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Re: Racing Spark Prediction

Original poster: Paul Nicholson <paul@xxxxxxxxxxxxxxxxxxx>

Dimitry wrote:
> [racing arcs] ...just measure it

Why not?  No progress has been made for a long time on
understanding the mechanism behind racing arcs.  Perhaps
because the regular fix for the problem is generally
successful there's little incentive.

I posted a list of some possible causes, a while ago now,


My hunch is that overtones have something to do with it,
perhaps involving primary overtones too.  That would explain
the apparent sensitivity of the phenomena to small changes
in tuning and coupling - or is that bit just a myth?

Plus, I think there is more than one type of racing sparks,
and I would be interested to hear coiler's descriptions.

Dimitry wrote:
> does this mean that i`m fooled every time when i see a nice,
> almost linear 45 deg voltage rise from bottom to top of my
> secondary, independently from what form of primary or value
> of coupling i use?

At any instant, the secondary voltage distribution is the sum
of the primary induction and the secondary self induction,
During much of the beat cycle, for modest k, the secondary
self induction dominates and, given a nice big topload, the
average secondary volts distribution will tend to give a
fairly linear rise over the whole length of the coil.

(Incidentally, the two dominant normal modes have pretty much
 the same distribution of I and V, diverging significantly only
 in the region in which primary induction is strong.)

However, at times during the beat, for example the first quarter-
cycle of the primary ringdown, the secondary must withstand the
onslaught of the induction from the full primary current, and
this has the distribution described by someone earlier - one
which mimics closely the primary induction profile.  The result
might be very high transient volts per turn in those parts of
the secondary receiving the strongest primary induction.  A more
uniform spread of primary coupling would mitigate this, but in a
TC we're forced to apply the coupling more or less at one end.

Looked at in the frequency domain, the greater concentration of
coupling onto a small region of the secondary manifests as a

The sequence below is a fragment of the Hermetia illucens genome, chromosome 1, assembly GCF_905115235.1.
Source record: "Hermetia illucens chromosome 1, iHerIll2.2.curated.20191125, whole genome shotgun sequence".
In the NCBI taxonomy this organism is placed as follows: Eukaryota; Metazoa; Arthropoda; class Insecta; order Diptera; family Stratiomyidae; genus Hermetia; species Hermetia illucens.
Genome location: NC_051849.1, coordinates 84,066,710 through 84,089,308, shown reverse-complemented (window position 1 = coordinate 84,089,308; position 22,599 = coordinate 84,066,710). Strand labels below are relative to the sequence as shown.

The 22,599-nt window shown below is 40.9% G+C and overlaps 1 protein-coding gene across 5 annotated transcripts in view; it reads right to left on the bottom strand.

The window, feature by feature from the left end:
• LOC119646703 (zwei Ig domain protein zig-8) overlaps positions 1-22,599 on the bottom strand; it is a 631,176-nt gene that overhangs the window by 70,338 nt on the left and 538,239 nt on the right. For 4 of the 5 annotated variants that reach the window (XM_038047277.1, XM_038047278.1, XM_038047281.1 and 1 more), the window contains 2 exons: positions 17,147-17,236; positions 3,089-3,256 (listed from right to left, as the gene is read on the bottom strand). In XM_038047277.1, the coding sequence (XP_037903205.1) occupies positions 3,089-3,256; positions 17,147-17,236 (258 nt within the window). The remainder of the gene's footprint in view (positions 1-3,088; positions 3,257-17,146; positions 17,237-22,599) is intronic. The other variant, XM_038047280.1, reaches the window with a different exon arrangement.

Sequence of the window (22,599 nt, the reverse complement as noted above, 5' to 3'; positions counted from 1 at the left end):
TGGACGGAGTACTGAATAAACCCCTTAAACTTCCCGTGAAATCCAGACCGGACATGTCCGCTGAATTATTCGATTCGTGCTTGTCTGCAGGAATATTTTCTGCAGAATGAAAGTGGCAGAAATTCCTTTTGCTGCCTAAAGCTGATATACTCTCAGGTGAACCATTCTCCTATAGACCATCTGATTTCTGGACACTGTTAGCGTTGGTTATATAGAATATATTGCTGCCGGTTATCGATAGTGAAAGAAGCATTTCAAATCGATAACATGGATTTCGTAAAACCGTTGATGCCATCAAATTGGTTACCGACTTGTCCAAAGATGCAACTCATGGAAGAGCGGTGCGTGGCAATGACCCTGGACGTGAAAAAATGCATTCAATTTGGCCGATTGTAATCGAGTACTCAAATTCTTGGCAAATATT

larger overtone content - ie more of the bang energy goes
into resonances other than the two which form the desired beat
envelope.   Overtone content is usually only a few percent at
most, but each overtone has a peak-trough distance spanning
rather fewer turns compared with the fundamental, so raising the
volts/turn by the same factor.

The recipe given by D.C. for avoiding racing arc problems by
setting the primary plane some distance below the start of the
secondary winding, is a sure fire way to make the coupling less
concentrated, with of course an accompanying loss of k factor.

Another effect of the close proximity of a primary winding to
the bottom of the secondary is to apply greater shunt capacitance
to that part of the coil, which results in a greater fraction of
the overall secondary voltage rise in that region.

A note about coupling:  k is measured and defined in terms of
low frequency, uniform current, conditions.  But in operation,
the secondary current distribution is not uniform so the effective
coupling might be expected to be different from the low frequency
value.  This turns out to be the case when running distributed
models - the ratio of the mode frequencies is a little different to
sqrt(1+k)/sqrt(1-k), not that that matters in practice, it's just
one of the many little factors that make the real coil differ
slightly from the design model.

The software library GeoTC


is capable of calculating the two contributions to secondary
voltage - the self induced quarter wave profile, and the primary
induced voltage profile, although I think this has not been fully

Of course, such calculations won't by themselves predict whether
a given design will suffer racing sparks.  We'd have to figure
out the mechanism(s) and the thresholds involved.

To do more than speculate, we'd have to study closely the
behaviour of a well-instrumented system which can be made to
produce racing sparks.
Paul Nicholson
Manchester, UK.